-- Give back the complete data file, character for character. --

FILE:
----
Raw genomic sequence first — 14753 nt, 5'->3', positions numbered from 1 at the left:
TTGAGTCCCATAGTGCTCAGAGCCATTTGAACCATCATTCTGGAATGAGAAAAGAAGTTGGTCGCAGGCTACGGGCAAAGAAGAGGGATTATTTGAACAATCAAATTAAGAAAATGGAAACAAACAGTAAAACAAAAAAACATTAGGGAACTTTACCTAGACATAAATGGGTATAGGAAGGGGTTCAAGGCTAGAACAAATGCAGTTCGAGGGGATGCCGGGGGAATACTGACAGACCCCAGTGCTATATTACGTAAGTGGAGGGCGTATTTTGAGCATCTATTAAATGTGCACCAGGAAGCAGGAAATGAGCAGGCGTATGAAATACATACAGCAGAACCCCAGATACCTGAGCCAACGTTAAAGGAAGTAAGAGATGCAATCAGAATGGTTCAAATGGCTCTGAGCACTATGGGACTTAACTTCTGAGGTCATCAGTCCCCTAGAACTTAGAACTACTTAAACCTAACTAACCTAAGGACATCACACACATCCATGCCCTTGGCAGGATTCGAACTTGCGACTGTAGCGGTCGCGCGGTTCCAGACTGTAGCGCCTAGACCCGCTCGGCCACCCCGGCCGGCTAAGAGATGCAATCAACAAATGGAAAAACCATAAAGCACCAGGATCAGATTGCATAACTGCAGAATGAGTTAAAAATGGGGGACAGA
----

Raw genomic sequence first — 14753 nt, 5'->3', positions numbered from 1 at the left:
TTGAGTCCCATAGTGCTCAGAGCCATTTGAACCATCATTCTGGAATGAGAAAAGAAGTTGGTCGCAGGCTACGGGCAAAGAAGAGGGATTATTTGAACAATCAAATTAAGAAAATGGAAACAAACAGTAAAACAAAAAAACATTAGGGAACTTTACCTAGACATAAATGGGTATAGGAAGGGGTTCAAGGCTAGAACAAATGCAGTTCGAGGGGATGCCGGGGGAATACTGACAGACCCCAGTGCTATATTACGTAAGTGGAGGGCGTATTTTGAGCATCTATTAAATGTGCACCAGGAAGCAGGAAATGAGCAGGCGTATGAAATACATACAGCAGAACCCCAGATACCTGAGCCAACGTTAAAGGAAGTAAGAGATGCAATCAGAATGGTTCAAATGGCTCTGAGCACTATGGGACTTAACTTCTGAGGTCATCAGTCCCCTAGAACTTAGAACTACTTAAACCTAACTAACCTAAGGACATCACACACATCCATGCCCTTGGCAGGATTCGAACTTGCGACTGTAGCGGTCGCGCGGTTCCAGACTGTAGCGCCTAGACCCGCTCGGCCACCCCGGCCGGCTAAGAGATGCAATCAACAAATGGAAAAACCATAAAGCACCAGGATCAGATTGCATAACTGCAGAATGAGTTAAAAATGGGGGACAGA